Chameleon Diamond Buying Guide - Quick Change Artists
When you think of chameleons (like lizards), one stand-out attribute is their ability to change color on their own depending on their environment. And amazingly, they revert back to their original coloration at will. Incredible as that sounds, there are also genuine earth mined diamonds that do exactly the same thing. There's no artificial enhancement added to produce the astonishing effect in chameleon diamonds.
So, What is a Chameleon Diamond Anyway?
Briefly described, chameleon diamonds are natural fancy colored diamonds with an ability to change color under specific circumstances. For instance, these stones may be kept in dark conditions, like a jewelry box or bank storage vaults for some time. When they are first brought out to light, they'll display one color (their unstable color), possibly an orangish yellow, and after a short while in the light, they revert to what is called their 'stable' color—like a greenish-brown. Other circumstances can produce this same phenomenon too. With chameleon diamonds, exposure to extreme heat, especially that which happens on the jeweler's bench can make the diamond change from its stable color to its chameleon effect hue. And best of all, this spectacle is infinitely repeatable.
Is Color Change Natural?
Let's think about color change stones for a minute. While it might catch you off guard to be offered a chameleon diamond—these stones are not a gimmick of some sort. They are a rare diamond anomaly that has wowed collectors for eons. Not all color change is equal in the gemstone realm. There is a trait called color shift—producing a different tone in the same color family that occurs on some stones. There is also color change whereby a colored gem converts into a radical color change of a different hue completely—when the stone has gone from one type of lighting (natural daylight for example to indoor incandescent light). This change is sometimes referred to as the Alexandrite Effect. When it comes to chameleons, this diamond fascinates us with a spectacular repeatable color alteration that happens in a different way altogether.
How did This Happen?
The behavior of these extraordinary color change diamonds is called thermo (heat induced) and photosensitive (light-dark induced) changes. While scientists have identified the results of these rare diamond sub-sets, the exact cause of the mechanism remains somewhat of a mystery. But their seemingly magic transformation holds gemologists and diamond fans completely mesmerized.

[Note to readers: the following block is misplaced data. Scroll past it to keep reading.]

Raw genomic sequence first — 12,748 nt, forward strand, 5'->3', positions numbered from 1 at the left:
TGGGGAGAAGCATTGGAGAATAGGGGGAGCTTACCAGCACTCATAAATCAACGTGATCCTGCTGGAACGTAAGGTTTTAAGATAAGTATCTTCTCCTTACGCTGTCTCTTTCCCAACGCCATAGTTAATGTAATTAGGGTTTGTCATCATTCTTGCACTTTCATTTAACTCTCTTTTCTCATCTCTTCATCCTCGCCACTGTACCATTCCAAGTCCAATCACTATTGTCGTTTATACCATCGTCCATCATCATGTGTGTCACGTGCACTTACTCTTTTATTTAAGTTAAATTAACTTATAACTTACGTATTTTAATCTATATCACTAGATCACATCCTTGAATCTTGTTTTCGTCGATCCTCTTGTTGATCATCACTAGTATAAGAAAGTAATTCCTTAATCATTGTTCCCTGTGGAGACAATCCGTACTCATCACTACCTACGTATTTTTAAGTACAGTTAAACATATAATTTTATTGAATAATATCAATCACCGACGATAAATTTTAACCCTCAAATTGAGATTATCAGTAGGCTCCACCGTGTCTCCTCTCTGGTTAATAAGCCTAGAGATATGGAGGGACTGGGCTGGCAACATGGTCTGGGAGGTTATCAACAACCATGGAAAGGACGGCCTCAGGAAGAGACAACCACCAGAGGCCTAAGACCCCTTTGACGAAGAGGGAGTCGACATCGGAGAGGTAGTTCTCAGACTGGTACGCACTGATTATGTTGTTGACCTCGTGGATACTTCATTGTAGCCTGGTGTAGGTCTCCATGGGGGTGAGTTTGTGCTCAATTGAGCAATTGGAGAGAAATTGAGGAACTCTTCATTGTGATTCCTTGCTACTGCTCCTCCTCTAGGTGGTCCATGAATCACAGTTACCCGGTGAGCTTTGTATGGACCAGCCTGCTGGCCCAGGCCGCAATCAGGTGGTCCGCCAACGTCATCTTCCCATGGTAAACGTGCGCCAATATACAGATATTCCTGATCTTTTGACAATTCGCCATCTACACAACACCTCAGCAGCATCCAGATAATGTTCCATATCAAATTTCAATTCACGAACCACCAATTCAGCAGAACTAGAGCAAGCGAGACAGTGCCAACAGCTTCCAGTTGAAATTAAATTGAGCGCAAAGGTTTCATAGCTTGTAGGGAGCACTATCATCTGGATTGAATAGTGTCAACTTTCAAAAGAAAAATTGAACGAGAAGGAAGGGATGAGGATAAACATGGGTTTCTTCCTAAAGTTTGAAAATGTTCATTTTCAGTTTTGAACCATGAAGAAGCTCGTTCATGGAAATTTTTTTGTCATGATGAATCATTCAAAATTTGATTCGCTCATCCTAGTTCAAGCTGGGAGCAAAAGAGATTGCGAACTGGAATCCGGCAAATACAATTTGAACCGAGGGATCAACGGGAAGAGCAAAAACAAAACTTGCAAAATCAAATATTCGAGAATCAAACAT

Now that chameleon diamonds have recently found favor with diamond lovers, more tests are being conducted on greenish diamond goods to determine if in fact those stone carry the phenomenal trait. It's not inconceivable that many such rarities have passed from retailer to consumer years back without either party knowing they were handling a phenom!
Pros & Cons of Collecting Chameleon Diamonds
For someone who loves the allure of naturally mined diamonds, it might be hard to dig up a "con" when considering if you should add one of these sparklers to your jewelry wardrobe.
The pros are obvious. The more unusual the better is the rule when it comes to fine jewelry. Long ago, high quality jewelry spoke of its creator—think the house of Cartier or Tiffany & Co. While we still conjure up an elegant image recounting these classic brand names, today the shift in paradigm goes more towards the collector. With so many well-designed choices to choose from now, modern jewelry fans demand their jewelry to be well crafted, beautifully styled, and most of all a personal expression of their taste and style.
With chameleon diamonds, you have a one-off to be sure. You can showcase the phenomenal effect of your stone. Remember, this trait is infinitely repeatable. No one will ever have the stone you have, and isn't that a fabulous safe-guard to have?